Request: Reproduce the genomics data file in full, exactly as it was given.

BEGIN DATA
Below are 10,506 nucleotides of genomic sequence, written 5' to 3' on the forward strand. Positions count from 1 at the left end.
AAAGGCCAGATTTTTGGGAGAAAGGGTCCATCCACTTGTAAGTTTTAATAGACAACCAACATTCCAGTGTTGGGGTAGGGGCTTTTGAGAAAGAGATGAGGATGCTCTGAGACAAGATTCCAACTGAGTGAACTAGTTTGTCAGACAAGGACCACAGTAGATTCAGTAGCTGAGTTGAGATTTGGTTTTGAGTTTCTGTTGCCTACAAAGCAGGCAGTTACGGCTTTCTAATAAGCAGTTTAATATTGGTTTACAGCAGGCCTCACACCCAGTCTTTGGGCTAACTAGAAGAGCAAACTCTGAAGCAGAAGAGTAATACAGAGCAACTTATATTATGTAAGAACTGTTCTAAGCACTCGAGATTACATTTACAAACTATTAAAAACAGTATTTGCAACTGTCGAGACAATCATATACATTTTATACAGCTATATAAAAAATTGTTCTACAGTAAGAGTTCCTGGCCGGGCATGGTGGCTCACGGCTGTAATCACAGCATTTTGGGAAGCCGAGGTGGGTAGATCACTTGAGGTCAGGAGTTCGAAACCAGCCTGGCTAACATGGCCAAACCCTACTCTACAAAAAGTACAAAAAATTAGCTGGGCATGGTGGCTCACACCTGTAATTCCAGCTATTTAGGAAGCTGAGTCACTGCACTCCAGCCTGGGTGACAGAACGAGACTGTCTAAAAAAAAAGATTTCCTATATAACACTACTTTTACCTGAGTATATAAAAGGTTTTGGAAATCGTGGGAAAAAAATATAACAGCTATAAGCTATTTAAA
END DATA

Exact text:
Below are 10,506 nucleotides of genomic sequence, written 5' to 3' on the forward strand. Positions count from 1 at the left end.
AAAGGCCAGATTTTTGGGAGAAAGGGTCCATCCACTTGTAAGTTTTAATAGACAACCAACATTCCAGTGTTGGGGTAGGGGCTTTTGAGAAAGAGATGAGGATGCTCTGAGACAAGATTCCAACTGAGTGAACTAGTTTGTCAGACAAGGACCACAGTAGATTCAGTAGCTGAGTTGAGATTTGGTTTTGAGTTTCTGTTGCCTACAAAGCAGGCAGTTACGGCTTTCTAATAAGCAGTTTAATATTGGTTTACAGCAGGCCTCACACCCAGTCTTTGGGCTAACTAGAAGAGCAAACTCTGAAGCAGAAGAGTAATACAGAGCAACTTATATTATGTAAGAACTGTTCTAAGCACTCGAGATTACATTTACAAACTATTAAAAACAGTATTTGCAACTGTCGAGACAATCATATACATTTTATACAGCTATATAAAAAATTGTTCTACAGTAAGAGTTCCTGGCCGGGCATGGTGGCTCACGGCTGTAATCACAGCATTTTGGGAAGCCGAGGTGGGTAGATCACTTGAGGTCAGGAGTTCGAAACCAGCCTGGCTAACATGGCCAAACCCTACTCTACAAAAAGTACAAAAAATTAGCTGGGCATGGTGGCTCACACCTGTAATTCCAGCTATTTAGGAAGCTGAGTCACTGCACTCCAGCCTGGGTGACAGAACGAGACTGTCTAAAAAAAAAGATTTCCTATATAACACTACTTTTACCTGAGTATATAAAAGGTTTTGGAAATCGTGGGAAAAAAATATAACAGCTATAAGCTATTTAAA